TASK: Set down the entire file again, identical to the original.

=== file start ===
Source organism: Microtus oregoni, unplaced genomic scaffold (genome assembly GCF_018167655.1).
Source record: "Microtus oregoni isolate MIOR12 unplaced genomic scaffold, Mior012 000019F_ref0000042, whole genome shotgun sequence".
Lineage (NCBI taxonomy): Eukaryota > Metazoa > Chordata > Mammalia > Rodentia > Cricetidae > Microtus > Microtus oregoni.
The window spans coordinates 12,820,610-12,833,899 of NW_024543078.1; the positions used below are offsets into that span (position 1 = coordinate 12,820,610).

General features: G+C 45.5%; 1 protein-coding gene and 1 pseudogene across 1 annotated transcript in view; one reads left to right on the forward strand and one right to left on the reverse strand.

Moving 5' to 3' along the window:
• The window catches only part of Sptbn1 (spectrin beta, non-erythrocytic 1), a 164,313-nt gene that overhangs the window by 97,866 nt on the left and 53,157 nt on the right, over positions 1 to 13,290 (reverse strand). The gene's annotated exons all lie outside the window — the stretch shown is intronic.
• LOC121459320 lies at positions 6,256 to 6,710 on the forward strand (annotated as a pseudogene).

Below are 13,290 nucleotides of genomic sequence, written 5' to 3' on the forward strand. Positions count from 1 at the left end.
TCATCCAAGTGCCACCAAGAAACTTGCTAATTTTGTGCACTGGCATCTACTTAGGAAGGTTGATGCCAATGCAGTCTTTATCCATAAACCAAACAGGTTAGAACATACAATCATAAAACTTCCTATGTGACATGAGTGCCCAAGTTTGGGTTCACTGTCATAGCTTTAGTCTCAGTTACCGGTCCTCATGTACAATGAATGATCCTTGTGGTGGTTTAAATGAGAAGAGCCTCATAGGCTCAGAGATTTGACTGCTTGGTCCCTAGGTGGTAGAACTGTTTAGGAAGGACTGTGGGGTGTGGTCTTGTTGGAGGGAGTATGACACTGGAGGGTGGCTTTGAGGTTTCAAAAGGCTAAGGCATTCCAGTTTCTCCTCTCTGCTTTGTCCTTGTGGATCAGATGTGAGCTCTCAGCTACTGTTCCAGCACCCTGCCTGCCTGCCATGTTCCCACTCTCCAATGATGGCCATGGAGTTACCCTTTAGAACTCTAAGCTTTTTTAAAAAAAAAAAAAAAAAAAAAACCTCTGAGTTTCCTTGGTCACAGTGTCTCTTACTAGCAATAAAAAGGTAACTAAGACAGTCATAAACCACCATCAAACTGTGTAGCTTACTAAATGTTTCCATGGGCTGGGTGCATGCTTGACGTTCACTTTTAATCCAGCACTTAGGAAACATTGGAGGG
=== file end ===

Source organism: Microtus oregoni, unplaced genomic scaffold (genome assembly GCF_018167655.1).
Source record: "Microtus oregoni isolate MIOR12 unplaced genomic scaffold, Mior012 000019F_ref0000042, whole genome shotgun sequence".
Lineage (NCBI taxonomy): Eukaryota > Metazoa > Chordata > Mammalia > Rodentia > Cricetidae > Microtus > Microtus oregoni.
The window spans coordinates 12,820,610-12,833,899 of NW_024543078.1; the positions used below are offsets into that span (position 1 = coordinate 12,820,610).

General features: G+C 45.5%; 1 protein-coding gene and 1 pseudogene across 1 annotated transcript in view; one reads left to right on the forward strand and one right to left on the reverse strand.

Moving 5' to 3' along the window:
• The window catches only part of Sptbn1 (spectrin beta, non-erythrocytic 1), a 164,313-nt gene that overhangs the window by 97,866 nt on the left and 53,157 nt on the right, over positions 1 to 13,290 (reverse strand). The gene's annotated exons all lie outside the window — the stretch shown is intronic.
• LOC121459320 lies at positions 6,256 to 6,710 on the forward strand (annotated as a pseudogene).

Below are 13,290 nucleotides of genomic sequence, written 5' to 3' on the forward strand. Positions count from 1 at the left end.
TCATCCAAGTGCCACCAAGAAACTTGCTAATTTTGTGCACTGGCATCTACTTAGGAAGGTTGATGCCAATGCAGTCTTTATCCATAAACCAAACAGGTTAGAACATACAATCATAAAACTTCCTATGTGACATGAGTGCCCAAGTTTGGGTTCACTGTCATAGCTTTAGTCTCAGTTACCGGTCCTCATGTACAATGAATGATCCTTGTGGTGGTTTAAATGAGAAGAGCCTCATAGGCTCAGAGATTTGACTGCTTGGTCCCTAGGTGGTAGAACTGTTTAGGAAGGACTGTGGGGTGTGGTCTTGTTGGAGGGAGTATGACACTGGAGGGTGGCTTTGAGGTTTCAAAAGGCTAAGGCATTCCAGTTTCTCCTCTCTGCTTTGTCCTTGTGGATCAGATGTGAGCTCTCAGCTACTGTTCCAGCACCCTGCCTGCCTGCCATGTTCCCACTCTCCAATGATGGCCATGGAGTTACCCTTTAGAACTCTAAGCTTTTTTAAAAAAAAAAAAAAAAAAAAAACCTCTGAGTTTCCTTGGTCACAGTGTCTCTTACTAGCAATAAAAAGGTAACTAAGACAGTCATAAACCACCATCAAACTGTGTAGCTTACTAAATGTTTCCATGGGCTGGGTGCATGCTTGACGTTCACTTTTAATCCAGCACTTAGGAAACATTGGAGGG